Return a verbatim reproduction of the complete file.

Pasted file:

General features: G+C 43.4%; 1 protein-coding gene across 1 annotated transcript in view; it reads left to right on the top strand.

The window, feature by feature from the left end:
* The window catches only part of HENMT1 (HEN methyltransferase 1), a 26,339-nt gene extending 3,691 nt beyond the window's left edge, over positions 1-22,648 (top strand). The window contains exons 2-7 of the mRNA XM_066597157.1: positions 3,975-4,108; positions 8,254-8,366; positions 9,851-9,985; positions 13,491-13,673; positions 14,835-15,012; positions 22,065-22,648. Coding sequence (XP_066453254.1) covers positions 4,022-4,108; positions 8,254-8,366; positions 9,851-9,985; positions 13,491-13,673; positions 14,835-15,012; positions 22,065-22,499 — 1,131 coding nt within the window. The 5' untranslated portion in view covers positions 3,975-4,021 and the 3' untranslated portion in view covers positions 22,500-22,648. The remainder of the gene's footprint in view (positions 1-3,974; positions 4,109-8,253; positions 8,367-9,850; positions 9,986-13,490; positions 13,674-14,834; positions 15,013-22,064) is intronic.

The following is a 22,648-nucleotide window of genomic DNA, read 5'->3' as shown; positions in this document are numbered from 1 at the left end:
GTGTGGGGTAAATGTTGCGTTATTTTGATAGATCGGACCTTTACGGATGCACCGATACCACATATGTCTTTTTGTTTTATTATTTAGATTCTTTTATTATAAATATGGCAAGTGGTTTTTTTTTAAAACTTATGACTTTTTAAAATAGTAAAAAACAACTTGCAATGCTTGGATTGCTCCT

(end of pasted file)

General features: G+C 43.4%; 1 protein-coding gene across 1 annotated transcript in view; it reads left to right on the top strand.

The window, feature by feature from the left end:
* The window catches only part of HENMT1 (HEN methyltransferase 1), a 26,339-nt gene extending 3,691 nt beyond the window's left edge, over positions 1-22,648 (top strand). The window contains exons 2-7 of the mRNA XM_066597157.1: positions 3,975-4,108; positions 8,254-8,366; positions 9,851-9,985; positions 13,491-13,673; positions 14,835-15,012; positions 22,065-22,648. Coding sequence (XP_066453254.1) covers positions 4,022-4,108; positions 8,254-8,366; positions 9,851-9,985; positions 13,491-13,673; positions 14,835-15,012; positions 22,065-22,499 — 1,131 coding nt within the window. The 5' untranslated portion in view covers positions 3,975-4,021 and the 3' untranslated portion in view covers positions 22,500-22,648. The remainder of the gene's footprint in view (positions 1-3,974; positions 4,109-8,253; positions 8,367-9,850; positions 9,986-13,490; positions 13,674-14,834; positions 15,013-22,064) is intronic.

The following is a 22,648-nucleotide window of genomic DNA, read 5'->3' as shown; positions in this document are numbered from 1 at the left end:
GTGTGGGGTAAATGTTGCGTTATTTTGATAGATCGGACCTTTACGGATGCACCGATACCACATATGTCTTTTTGTTTTATTATTTAGATTCTTTTATTATAAATATGGCAAGTGGTTTTTTTTTAAAACTTATGACTTTTTAAAATAGTAAAAAACAACTTGCAATGCTTGGATTGCTCCT